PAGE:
Cape Gazette
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Outdoors

New regulations for black sea bass, summer flounder

By Eric Burnley | Jan 11, 2014

Fishing remains good when boats can find enough people who want to fish in this weather and when the weather is good enough to take people fishing. Tog remain on the inshore reefs and wrecks, and a few rockfish remain over the lumps off Bethany Beach. Tog fishing will be the main attraction for saltwater anglers while perch, crappie and bass will draw freshwater folks to the ponds and spillways.

Actually, I will be fishing freshwater all winter because it is available close to my home, and I have had good luck in the past. I don’t have to worry about the wind or the seas, and I can go for an hour or two when the outside temperature has risen well above freezing. I have a few locations where the sun can keep me warm and the nearby structure will keep me out of the wind. The head of the Broadkill River in Milton even has park benches where I can fish in comfort.

New regulations

Delaware will have new regulations for black sea bass and summer flounder during the 2014 season.

There was a movement at the Atlantic States Fisheries Management Commission to manage summer flounder on a regional basis rather than state by state. New York and New Jersey wanted to include Delaware in their region, but that idea was defeated. Instead, Delaware will be included with Virginia and Maryland should the commission decide to go with regional management.

On a positive note, if the council does decide to manage by region, Delaware would adopt a 16-inch minimum size limit to conform with Maryland and Virginia. I doubt if this would help me, because as soon as they drop the minimum size, I start catching flounder just below the new number.

From my reports as well as personal experience, 2013 was not a great year for flounder fishing in the Inland Bays or tidal rivers. The size limit was not the problem, as there was a definite lack of fish of any size in those locations. Anglers who fished reef sites in the Delaware Bay and Atlantic Ocean had reasonable success. The hard bottom between B and A buoys also produced good numbers of flounder. I have no idea why the fish were not available inshore, but since the Inland Bays and tidal rivers support younger fish, it is possible there was poor flounder reproduction in preceding years.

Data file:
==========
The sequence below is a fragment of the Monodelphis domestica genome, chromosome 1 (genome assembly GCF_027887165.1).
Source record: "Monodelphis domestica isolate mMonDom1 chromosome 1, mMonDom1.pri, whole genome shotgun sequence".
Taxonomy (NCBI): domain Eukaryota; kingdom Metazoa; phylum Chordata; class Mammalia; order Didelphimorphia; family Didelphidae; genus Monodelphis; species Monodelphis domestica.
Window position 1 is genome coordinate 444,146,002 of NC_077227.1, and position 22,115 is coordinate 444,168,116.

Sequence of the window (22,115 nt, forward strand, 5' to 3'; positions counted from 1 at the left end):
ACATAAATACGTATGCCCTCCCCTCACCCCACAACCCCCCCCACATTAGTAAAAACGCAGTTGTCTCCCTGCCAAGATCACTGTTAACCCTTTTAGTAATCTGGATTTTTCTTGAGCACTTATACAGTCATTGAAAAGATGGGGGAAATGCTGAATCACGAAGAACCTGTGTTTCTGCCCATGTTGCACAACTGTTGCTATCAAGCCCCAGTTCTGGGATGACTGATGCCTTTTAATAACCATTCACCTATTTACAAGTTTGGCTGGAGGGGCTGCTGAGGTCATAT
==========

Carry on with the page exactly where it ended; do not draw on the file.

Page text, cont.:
I am sorry to say I somehow missed hearing about a meeting tonight at 6 p.m. in the auditorium at the Department of Fish and Wildlife building in Dover. The subject will be flounder, and the ASMFC will be hosting this public hearing. If you can’t make the hearing you can read and submit your comments on the Draft Addendum to the ASFC website at http://www.asmfc.org/calendar/01/2014/DE-DNREC-Public-Hearing-on-Draft-Addendum-XXV/447.

Black sea bass are also scheduled for new regulations in 2014. While nothing has been set as yet, the proposal will reduce the bag limit to 15 fish per day and retain the minimum size at 12.5 inches. The season will reopen in May then close sometime in early fall before reopening in late fall, then close in December. Last year the season ran until Dec. 31; this year it may close two weeks earlier.

Bluefin tuna have been a hot topic for the past month or more as large numbers of big fish were found near the Hudson Canyon. The National Marine Fisheries Service increased the daily bag limit on giant bluefins from one to five per day because there was quota remaining for the 2013 season. This action was welcomed by those with permits to sell bluefins, as the price at that time of year was very high. For those who do not watch “Wicked Tuna,” a single bluefin can fetch $20,000 on the Japanese market.

On the other hand, those of us who believe the breeding stock of bluefins is on the brink of collapse were not pleased to see NMFS give away even more of this precious resource. I am sure it will come as no surprise to find out that money once again overruled conservation.

Exactly what the 2014 bluefin tuna regulations will be has yet to be decided. The overall regulations are set by the International Commission for Atlantic Tunas and then NMFS develops our regulations. The United States delegation to ICAT has been pushing for better conservation practices while the other countries keep trying to get more fish and make more money. Then there are countries that do not belong to ICAT and have no regulations on bluefin or anything else. The result is a constant hammering of the bluefin stock that will result in a complete collapse in the near future.

And so it goes.

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